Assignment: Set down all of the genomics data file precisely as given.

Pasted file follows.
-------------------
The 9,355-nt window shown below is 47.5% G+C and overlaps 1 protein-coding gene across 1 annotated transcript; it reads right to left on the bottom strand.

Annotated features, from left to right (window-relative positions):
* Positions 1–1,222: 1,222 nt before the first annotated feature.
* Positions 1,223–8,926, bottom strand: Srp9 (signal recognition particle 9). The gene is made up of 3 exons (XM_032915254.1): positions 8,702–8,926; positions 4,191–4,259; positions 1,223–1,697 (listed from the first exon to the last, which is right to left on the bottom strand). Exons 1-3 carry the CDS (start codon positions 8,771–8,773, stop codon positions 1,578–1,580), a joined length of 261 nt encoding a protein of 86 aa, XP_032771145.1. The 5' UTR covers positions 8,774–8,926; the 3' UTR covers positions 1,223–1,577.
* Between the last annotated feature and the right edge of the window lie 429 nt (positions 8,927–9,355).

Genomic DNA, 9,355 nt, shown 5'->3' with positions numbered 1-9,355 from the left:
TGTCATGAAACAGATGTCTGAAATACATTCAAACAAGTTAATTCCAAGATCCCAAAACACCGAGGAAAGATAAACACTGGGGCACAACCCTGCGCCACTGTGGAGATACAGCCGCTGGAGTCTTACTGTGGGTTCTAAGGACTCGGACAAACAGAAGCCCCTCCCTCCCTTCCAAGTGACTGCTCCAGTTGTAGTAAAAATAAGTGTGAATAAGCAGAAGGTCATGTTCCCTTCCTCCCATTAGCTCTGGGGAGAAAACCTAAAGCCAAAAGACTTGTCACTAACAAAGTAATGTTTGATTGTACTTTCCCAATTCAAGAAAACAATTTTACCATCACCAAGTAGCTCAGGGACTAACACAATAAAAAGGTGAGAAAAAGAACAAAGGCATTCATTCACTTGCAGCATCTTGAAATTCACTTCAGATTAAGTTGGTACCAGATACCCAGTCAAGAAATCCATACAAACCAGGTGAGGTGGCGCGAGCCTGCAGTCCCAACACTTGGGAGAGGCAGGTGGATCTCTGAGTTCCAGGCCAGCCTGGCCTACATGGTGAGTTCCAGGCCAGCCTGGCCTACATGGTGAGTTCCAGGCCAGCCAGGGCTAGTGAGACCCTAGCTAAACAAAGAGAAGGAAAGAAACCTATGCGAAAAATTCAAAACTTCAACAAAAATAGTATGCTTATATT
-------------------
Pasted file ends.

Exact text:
The 9,355-nt window shown below is 47.5% G+C and overlaps 1 protein-coding gene across 1 annotated transcript; it reads right to left on the bottom strand.

Annotated features, from left to right (window-relative positions):
* Positions 1–1,222: 1,222 nt before the first annotated feature.
* Positions 1,223–8,926, bottom strand: Srp9 (signal recognition particle 9). The gene is made up of 3 exons (XM_032915254.1): positions 8,702–8,926; positions 4,191–4,259; positions 1,223–1,697 (listed from the first exon to the last, which is right to left on the bottom strand). Exons 1-3 carry the CDS (start codon positions 8,771–8,773, stop codon positions 1,578–1,580), a joined length of 261 nt encoding a protein of 86 aa, XP_032771145.1. The 5' UTR covers positions 8,774–8,926; the 3' UTR covers positions 1,223–1,577.
* Between the last annotated feature and the right edge of the window lie 429 nt (positions 8,927–9,355).

Genomic DNA, 9,355 nt, shown 5'->3' with positions numbered 1-9,355 from the left:
TGTCATGAAACAGATGTCTGAAATACATTCAAACAAGTTAATTCCAAGATCCCAAAACACCGAGGAAAGATAAACACTGGGGCACAACCCTGCGCCACTGTGGAGATACAGCCGCTGGAGTCTTACTGTGGGTTCTAAGGACTCGGACAAACAGAAGCCCCTCCCTCCCTTCCAAGTGACTGCTCCAGTTGTAGTAAAAATAAGTGTGAATAAGCAGAAGGTCATGTTCCCTTCCTCCCATTAGCTCTGGGGAGAAAACCTAAAGCCAAAAGACTTGTCACTAACAAAGTAATGTTTGATTGTACTTTCCCAATTCAAGAAAACAATTTTACCATCACCAAGTAGCTCAGGGACTAACACAATAAAAAGGTGAGAAAAAGAACAAAGGCATTCATTCACTTGCAGCATCTTGAAATTCACTTCAGATTAAGTTGGTACCAGATACCCAGTCAAGAAATCCATACAAACCAGGTGAGGTGGCGCGAGCCTGCAGTCCCAACACTTGGGAGAGGCAGGTGGATCTCTGAGTTCCAGGCCAGCCTGGCCTACATGGTGAGTTCCAGGCCAGCCTGGCCTACATGGTGAGTTCCAGGCCAGCCAGGGCTAGTGAGACCCTAGCTAAACAAAGAGAAGGAAAGAAACCTATGCGAAAAATTCAAAACTTCAACAAAAATAGTATGCTTATATT